6. Can you send me a sample of your work?

For more ideas relating to your area of expertise, do a Google search for “wedding DJ faq”, “wedding photography faq” etc. Warning: DO NOT copy questions or answers from other sites for use on your own website. Instead, use any relevant topics you find to create your OWN questions and answers, pertaining directly to your business.

testimonials page

In a word, testimonials are HUGE.

While it may take a bit of time to get some client testimonials rolling in following wedding jobs you’ve completed, try to add a testimonials page to your website as soon as you can (if you will be adding one at all). While your work may speak for itself, praise from actual clients that you’ve worked for can help seal the deal and persuade a potential client to choose you over the competition.

In order to start collecting testimonials for use on your website, you can begin by sending a quick email to any previous clients who have sent you a thank you note or thank you email and ask them whether it would be okay to post their comments on your website (with their first name and last initial only, if they’d prefer, and without any contact information published.) You can also include testimonials from other vendors you have worked with previously, including their full name and company’s name—again, with their permission.

Note: If you are considering sending out testimonials and/or references with your promotional package, don’t give out previous clients’ phone numbers, email addresses or other private information automatically. If you were in your clients’ shoes, would you want people calling constantly to check up on a potential wedding vendor? Only give out this information if necessary, and only with your client’s permission.

Tip: Take a few key quotes from your testimonials and weave them in to other pages on your website. This not only breaks up the rest of the copy nicely for the reader, but might also encourage them to read some of these quotes that they may have otherwise missed.

other important pages

Depending on the type of service you offer, you will obviously want to showcase your work on your website in some form. For photographers, having an online gallery or portfolio of past work is crucial. One of your main pages in this case should be entitled “Portfolio” or similar – you may even have sub-pages for the different types of photos contained within each gallery section (engagement, wedding, families, etc.)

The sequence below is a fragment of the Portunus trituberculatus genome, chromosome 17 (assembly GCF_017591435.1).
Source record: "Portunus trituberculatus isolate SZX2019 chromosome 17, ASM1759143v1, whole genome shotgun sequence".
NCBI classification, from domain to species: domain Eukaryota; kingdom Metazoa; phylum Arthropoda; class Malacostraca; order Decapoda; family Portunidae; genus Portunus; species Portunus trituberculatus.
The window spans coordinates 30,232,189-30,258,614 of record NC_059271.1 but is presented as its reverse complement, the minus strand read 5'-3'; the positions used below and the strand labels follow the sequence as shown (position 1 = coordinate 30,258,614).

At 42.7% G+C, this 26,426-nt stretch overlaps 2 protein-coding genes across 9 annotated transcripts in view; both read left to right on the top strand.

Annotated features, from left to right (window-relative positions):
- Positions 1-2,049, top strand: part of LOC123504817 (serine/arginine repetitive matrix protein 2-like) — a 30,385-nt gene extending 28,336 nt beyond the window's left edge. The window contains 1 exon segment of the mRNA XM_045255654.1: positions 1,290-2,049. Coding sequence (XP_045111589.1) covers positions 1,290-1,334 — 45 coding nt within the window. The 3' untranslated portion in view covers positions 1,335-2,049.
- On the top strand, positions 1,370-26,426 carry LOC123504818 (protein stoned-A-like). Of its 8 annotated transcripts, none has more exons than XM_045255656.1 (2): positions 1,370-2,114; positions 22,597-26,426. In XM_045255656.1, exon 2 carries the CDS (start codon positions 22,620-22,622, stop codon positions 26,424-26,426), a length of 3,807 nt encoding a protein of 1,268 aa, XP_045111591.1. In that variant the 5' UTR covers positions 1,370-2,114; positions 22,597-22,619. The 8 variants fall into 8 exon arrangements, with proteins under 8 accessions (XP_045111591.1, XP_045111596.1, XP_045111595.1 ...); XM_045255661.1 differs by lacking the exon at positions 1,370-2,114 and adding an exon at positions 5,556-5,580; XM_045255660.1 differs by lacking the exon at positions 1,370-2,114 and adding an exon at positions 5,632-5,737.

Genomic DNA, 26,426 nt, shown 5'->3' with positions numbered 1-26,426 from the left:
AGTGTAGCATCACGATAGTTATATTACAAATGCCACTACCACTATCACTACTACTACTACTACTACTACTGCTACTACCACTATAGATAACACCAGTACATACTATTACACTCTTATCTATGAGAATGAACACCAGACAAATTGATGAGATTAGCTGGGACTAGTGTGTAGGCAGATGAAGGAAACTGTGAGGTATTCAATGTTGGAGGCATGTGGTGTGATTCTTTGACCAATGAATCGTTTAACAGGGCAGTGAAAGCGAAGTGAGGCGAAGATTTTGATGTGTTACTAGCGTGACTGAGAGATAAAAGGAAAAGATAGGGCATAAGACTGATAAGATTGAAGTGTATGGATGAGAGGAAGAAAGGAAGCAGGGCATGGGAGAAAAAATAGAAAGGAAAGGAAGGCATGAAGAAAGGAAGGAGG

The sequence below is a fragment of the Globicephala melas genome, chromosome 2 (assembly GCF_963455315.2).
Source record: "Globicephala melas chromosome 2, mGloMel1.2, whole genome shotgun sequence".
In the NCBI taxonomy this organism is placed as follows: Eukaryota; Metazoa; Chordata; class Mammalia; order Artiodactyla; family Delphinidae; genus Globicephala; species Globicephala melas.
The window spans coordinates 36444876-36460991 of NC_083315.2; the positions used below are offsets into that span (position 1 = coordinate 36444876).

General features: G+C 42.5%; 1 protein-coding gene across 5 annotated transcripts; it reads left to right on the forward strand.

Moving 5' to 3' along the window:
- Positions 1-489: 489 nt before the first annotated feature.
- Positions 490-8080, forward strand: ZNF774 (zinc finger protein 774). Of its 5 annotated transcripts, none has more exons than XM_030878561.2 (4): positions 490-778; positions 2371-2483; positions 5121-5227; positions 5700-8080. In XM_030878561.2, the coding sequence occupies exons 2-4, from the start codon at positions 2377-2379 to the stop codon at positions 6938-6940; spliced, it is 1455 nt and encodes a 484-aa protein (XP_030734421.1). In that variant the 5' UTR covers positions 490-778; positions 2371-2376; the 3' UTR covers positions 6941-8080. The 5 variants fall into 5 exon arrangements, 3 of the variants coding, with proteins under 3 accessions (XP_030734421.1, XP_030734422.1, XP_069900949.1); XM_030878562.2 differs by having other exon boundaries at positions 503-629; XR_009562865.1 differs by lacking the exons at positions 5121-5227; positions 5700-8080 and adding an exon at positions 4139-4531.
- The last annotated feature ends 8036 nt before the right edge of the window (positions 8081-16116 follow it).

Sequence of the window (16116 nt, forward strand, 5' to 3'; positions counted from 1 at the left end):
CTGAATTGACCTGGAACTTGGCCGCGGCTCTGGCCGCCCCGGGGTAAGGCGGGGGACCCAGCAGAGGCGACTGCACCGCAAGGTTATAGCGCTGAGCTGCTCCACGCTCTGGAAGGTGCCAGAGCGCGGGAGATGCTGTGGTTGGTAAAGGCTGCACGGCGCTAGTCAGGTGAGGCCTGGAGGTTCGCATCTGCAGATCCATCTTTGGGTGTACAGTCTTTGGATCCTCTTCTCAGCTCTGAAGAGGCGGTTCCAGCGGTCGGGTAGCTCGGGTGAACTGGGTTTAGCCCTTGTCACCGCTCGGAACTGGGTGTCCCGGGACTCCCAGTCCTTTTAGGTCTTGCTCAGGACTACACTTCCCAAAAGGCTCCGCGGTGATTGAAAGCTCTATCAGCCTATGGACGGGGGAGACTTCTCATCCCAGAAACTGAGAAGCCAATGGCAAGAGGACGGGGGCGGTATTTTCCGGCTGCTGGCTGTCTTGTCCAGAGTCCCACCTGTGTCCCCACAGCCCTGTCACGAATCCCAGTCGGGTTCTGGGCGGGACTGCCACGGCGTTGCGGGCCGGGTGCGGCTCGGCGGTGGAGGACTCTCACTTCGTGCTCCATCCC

DJs, conversely, won’t be able to “show” their work as easily online but should instead consider adding an “About Us” page to their site with at least one professional photo or action shot of yourself, as well as a bio about your background and experience.

Tip: All types of wedding vendors should consider adding an About Us (or “About Me”) page to their business website. Not only will it provide your potential clients with a way to learn more about your training, work ethic, etc., it is also a chance for you to give clients some extra tidbits about you as a person—your beliefs, hobbies, something humorous or interesting about you, etc. This is a great way to make your prospects feel like they already know a little bit about you and form a connection, even if they have not yet met you in person.

And one final page that all vendors should incorporate into their primary website navigation is “Services”, “Packages” or whatever makes the most sense for your business. Describe in detail what it is that you offer and the different packages clients can choose from if you have more than one type of offering, and make a bulleted list of what the client can expect with each package.

Tip: If it makes sense to post your rates on your website, your services page would be an ideal place to post them. Don’t feel obligated to publish your prices publicly, however. Many vendors feel that that is best left to a phone conversation with the client, after some discussion about the client’s specific needs.

writing copy that sells

One of the goals of your site is to try to convince a potential client that they should buy your product or reserve you for their wedding date now – that you are exactly what they are looking for and that you have the experience and organization to deliver a great service.

Tip: Spend a couple of hours surfing the web and find a few other vendor sites that would make you want to hire their services if you were planning a wedding. What did these sites have (or not have) to make you feel this way? A professional-looking site? Experience? A friendly attitude? Bookmark these sites for future reference or ideas.

When writing the copy on each page of your site, it’s often helpful to try to picture your target client and write your copy based on how you’d want to talk to him or her in person (hint: friendly works better than snobby.) Try to explain things in a way that anyone who is not versed in your area of expertise could understand, and don’t worry if you think you have too much information on your website. More is generally better than less in this case, as brides and grooms can pick the sections that are more important to their needs to read more about, and skip the rest.

On all pages, try to incorporate one main call to action. That is, tell the reader what you want them to do next (“Click here to contact us…”, “Listen to our demo…”, etc.) You’d be surprised at how well this works, leading to more potential leads contacting you for follow up information.